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Macrosiphoniella sejuncta

Large mottled yarrow aphid

On this page: Identification & Distribution Other aphids on the same host

Identification & Distribution:

Adult Macrosiphoniella sejuncta apterae are usually green mottled with brownish red, with no wax powdering (see first picture below). The antennae are rather dark, but with a very short pale section at the base of segment III. The first tarsal segment has only 3 hairs. Macrosiphoniella sejuncta siphunculi are greenish brown to brown with paler bases and the cauda is a pale greenish brown. The siphunculi are very thin, slightly swollen at the base, slightly widened at the apex, have reticulation on the apical 48-69%, and are 1.7 to 2.2 times the length of the cauda (cf. Macrosiphoniella millefoliiwhich has siphunculi 0.8-0.9 times as long as the cauda). The body length of the adult aptera is 2.5-3.1 mm.

The Macrosiphoniella sejuncta alate is much like the apterous viviparous female, but is more slender and has well developed marginal sclerites as well as presiphuncular sclerites (see second picture above). The third antennal segment has 30-40 rhinaria. The ovipara is similar to the apterous vivipara, but its cauda is slightly thicker and blunt, and the basal half of the hind tibia is swollen. The male is wingless and small with a body length of only about 2 mm.

The micrograph below shows an aptera viewed dorsally in alcohol.

The clarified slide mounts below are of adult viviparous female Macrosiphoniella sejuncta : wingless, and winged.

Micrographs of clarified mounts by permission of Roger Blackman copyright AWP all rights reserved.

Macrosiphoniella sejuncta feeds on the older leaves close to the ground of yarrow (Achillea millefolium). The best way to find these aphids is to shake the host-plants over a sheet placed on the soil under the leaves. The species does not host alternate, but remains all year on yarrow - overwintering in the egg stage. Sexual forms can be found in September and October. The large mottled yarrow aphid is found across Europe east to Western Siberia.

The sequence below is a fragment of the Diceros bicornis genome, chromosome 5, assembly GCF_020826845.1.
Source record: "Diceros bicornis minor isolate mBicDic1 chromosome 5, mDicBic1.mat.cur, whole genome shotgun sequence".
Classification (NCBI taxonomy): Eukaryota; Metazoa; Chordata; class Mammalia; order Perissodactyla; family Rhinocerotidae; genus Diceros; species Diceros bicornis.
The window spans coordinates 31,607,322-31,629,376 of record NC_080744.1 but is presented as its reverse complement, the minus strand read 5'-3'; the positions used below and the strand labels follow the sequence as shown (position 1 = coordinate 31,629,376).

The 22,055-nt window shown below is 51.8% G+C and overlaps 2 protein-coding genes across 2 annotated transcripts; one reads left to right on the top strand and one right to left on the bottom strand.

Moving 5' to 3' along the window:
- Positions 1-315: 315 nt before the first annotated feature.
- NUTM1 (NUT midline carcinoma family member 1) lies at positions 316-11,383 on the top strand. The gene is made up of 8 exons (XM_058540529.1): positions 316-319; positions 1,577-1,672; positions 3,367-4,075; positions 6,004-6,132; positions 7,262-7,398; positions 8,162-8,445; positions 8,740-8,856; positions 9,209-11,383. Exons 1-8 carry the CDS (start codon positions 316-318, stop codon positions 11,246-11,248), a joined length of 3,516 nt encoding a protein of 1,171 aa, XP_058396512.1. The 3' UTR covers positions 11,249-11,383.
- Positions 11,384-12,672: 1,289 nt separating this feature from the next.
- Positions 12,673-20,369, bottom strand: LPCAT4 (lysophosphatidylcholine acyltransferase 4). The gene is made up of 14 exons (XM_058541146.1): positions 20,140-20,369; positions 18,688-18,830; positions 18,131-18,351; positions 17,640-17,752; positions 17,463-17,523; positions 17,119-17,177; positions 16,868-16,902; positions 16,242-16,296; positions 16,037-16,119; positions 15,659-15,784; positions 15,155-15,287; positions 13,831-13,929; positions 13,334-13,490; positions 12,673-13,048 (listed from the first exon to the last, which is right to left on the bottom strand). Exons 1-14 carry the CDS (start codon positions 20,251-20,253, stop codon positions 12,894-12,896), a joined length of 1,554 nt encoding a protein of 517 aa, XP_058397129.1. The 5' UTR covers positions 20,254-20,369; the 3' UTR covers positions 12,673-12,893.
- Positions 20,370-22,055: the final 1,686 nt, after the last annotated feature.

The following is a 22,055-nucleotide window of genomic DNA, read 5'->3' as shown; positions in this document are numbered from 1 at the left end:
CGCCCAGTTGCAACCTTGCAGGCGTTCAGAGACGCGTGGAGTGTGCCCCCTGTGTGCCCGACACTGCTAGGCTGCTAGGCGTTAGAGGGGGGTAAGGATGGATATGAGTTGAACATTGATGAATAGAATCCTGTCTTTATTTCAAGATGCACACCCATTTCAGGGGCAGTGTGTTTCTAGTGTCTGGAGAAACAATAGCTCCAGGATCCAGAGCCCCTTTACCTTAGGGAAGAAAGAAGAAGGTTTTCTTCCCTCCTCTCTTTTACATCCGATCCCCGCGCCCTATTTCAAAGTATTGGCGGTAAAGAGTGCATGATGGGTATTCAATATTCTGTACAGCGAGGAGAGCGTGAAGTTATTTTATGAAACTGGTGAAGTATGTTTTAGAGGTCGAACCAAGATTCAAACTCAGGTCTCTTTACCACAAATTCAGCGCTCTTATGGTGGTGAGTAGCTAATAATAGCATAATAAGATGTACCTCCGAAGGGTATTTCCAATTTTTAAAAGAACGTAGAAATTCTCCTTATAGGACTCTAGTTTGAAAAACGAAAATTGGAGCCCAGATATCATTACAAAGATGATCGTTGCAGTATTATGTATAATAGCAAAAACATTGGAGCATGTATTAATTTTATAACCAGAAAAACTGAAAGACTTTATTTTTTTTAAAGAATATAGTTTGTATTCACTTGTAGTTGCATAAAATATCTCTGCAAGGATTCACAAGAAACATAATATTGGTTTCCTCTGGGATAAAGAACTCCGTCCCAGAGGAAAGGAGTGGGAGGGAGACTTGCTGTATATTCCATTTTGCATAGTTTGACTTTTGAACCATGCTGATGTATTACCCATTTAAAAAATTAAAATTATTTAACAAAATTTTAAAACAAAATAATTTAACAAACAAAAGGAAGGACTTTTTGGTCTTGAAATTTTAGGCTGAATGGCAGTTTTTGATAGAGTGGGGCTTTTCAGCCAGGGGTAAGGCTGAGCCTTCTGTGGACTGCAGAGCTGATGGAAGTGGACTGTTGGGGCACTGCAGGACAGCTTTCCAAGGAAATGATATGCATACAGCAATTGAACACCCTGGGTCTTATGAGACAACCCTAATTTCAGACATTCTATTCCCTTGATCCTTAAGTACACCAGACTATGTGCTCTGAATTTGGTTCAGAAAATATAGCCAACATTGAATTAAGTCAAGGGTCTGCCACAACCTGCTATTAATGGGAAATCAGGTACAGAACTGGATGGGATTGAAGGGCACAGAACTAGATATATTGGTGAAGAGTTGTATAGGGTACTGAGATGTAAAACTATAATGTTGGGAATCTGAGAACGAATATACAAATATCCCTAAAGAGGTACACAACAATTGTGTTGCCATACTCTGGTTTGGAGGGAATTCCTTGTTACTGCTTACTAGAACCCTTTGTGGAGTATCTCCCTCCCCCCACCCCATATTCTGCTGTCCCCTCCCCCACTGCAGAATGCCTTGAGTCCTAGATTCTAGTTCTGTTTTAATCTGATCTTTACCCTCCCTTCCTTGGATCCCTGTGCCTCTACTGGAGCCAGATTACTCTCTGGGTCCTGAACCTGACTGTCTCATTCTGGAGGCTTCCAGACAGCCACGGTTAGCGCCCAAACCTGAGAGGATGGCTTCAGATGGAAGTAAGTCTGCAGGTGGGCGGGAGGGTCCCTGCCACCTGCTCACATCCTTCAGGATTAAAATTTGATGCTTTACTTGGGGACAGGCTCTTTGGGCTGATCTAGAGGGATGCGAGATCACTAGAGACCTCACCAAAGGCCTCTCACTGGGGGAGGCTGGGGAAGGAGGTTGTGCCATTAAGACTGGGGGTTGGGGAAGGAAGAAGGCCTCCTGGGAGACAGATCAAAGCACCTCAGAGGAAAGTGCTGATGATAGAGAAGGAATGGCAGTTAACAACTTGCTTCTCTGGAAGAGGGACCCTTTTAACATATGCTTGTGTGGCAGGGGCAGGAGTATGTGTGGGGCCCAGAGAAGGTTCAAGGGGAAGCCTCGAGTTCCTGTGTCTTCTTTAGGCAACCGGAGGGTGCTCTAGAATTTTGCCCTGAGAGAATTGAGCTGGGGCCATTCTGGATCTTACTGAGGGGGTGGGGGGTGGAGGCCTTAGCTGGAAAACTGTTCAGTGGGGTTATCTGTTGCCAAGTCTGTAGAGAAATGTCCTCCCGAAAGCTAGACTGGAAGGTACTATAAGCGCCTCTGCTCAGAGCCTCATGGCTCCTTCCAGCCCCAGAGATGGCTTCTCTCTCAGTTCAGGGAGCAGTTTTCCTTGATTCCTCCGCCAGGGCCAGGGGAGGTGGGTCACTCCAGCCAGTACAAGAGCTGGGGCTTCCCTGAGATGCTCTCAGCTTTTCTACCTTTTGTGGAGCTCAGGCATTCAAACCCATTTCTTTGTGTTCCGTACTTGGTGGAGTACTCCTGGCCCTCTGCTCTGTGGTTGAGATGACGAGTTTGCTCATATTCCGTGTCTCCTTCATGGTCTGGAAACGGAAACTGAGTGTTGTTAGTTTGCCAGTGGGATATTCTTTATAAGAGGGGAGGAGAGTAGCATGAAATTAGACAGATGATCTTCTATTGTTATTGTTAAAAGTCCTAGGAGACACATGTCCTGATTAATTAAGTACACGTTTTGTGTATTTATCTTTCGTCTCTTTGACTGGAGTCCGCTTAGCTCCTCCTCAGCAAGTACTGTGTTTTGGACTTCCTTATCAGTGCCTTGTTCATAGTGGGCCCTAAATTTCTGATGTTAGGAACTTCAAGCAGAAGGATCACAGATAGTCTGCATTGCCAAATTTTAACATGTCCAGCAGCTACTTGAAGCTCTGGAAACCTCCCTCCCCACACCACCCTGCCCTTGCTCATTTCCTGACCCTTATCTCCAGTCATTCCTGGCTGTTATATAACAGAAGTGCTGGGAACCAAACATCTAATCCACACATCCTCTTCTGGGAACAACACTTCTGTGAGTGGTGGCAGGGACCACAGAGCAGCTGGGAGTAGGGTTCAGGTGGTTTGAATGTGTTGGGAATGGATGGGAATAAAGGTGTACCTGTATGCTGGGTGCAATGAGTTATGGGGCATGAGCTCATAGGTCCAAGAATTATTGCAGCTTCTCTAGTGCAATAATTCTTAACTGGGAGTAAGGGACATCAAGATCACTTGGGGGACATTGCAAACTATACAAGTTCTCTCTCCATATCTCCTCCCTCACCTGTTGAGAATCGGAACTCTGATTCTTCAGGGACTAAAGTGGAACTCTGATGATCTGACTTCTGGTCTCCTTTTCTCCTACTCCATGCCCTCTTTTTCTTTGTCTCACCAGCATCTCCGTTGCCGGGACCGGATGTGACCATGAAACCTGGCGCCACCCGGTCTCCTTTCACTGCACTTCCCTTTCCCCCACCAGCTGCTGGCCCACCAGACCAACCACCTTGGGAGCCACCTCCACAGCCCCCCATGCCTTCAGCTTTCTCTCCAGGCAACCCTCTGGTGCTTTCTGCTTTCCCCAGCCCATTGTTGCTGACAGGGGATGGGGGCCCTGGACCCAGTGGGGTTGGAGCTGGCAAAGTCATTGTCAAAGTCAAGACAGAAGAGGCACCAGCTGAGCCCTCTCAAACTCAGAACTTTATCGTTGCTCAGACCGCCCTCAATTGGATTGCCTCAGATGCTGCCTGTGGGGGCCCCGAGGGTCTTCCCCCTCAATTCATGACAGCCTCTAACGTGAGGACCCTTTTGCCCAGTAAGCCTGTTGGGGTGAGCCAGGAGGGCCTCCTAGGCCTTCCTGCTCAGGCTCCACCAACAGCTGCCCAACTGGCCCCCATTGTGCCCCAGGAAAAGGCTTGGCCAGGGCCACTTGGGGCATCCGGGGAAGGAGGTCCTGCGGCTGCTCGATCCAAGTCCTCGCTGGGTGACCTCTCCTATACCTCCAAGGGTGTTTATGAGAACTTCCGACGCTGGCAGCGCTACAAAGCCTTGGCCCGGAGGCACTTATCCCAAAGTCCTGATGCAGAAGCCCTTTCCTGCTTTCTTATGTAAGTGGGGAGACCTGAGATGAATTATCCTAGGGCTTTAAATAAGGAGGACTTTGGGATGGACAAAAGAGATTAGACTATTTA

Other aphids on same host:

Macrosiphoniella sejuncta has been recorded from 2 Achillea species (Achillea millefolium, Achillea ptarmica).

Blackman & Eastop list 46 species of aphid as feeding on yarrow (Achillea millefolium) worldwide, and provide formal identification keys.

Of those aphid species, Baker (2015) lists 26 as occurring in Britain: Aphis craccivora, Aphis fabae, Aphis gossypii, Aphis vandergooti, Aulacorthum solani, Brachycaudus cardui, Brachycaudus helichrysi, Coloradoa achilleae, Macrosiphoniella abrotani, Macrosiphoniella millefolii, Macrosiphoniella ptarmicae, Macrosiphoniella sejuncta, Macrosiphoniella tanacetaria, Macrosiphoniella tapuskae, Macrosiphoniella usquertensis, Macrosiphum euphorbiae, Metopeurum fuscoviride, Microsiphum millefolii, Myzus ascalonicus, Myzus cymbalariae, Myzus ornatus, Myzus persicae, Neomyzus circumflexus, Pleotrichophorus duponti, Trama troglodytes and Uroleucon achilleae.

Acknowledgements

Our particular thanks to Roger Blackman for images of his clarified slide mounts.

We also thank Middle Farm, East Sussex for their kind assistance, and permission to sample.

Whilst we make every effort to ensure that identifications are correct, we cannot absolutely warranty their accuracy. We have mostly made identifications from high resolution photos of living specimens, along with host plant identity. In the great majority of cases, identifications have been confirmed by microscopic examination of preserved specimens. We have used the keys and species accounts of Blackman & Eastop (1994) and Blackman & Eastop (2006) supplemented with Blackman (1974), Stroyan (1977), Stroyan (1984), Blackman & Eastop (1984), Heie (1980-1995), Dixon & Thieme (2007) and Blackman (2010). We fully acknowledge these authors as the source for the (summarized) taxonomic information we have presented. Any errors in identification or information are ours alone, and we would be very grateful for any corrections. For assistance on the terms used for aphid morphology we suggest the figure provided by Blackman & Eastop (2006).

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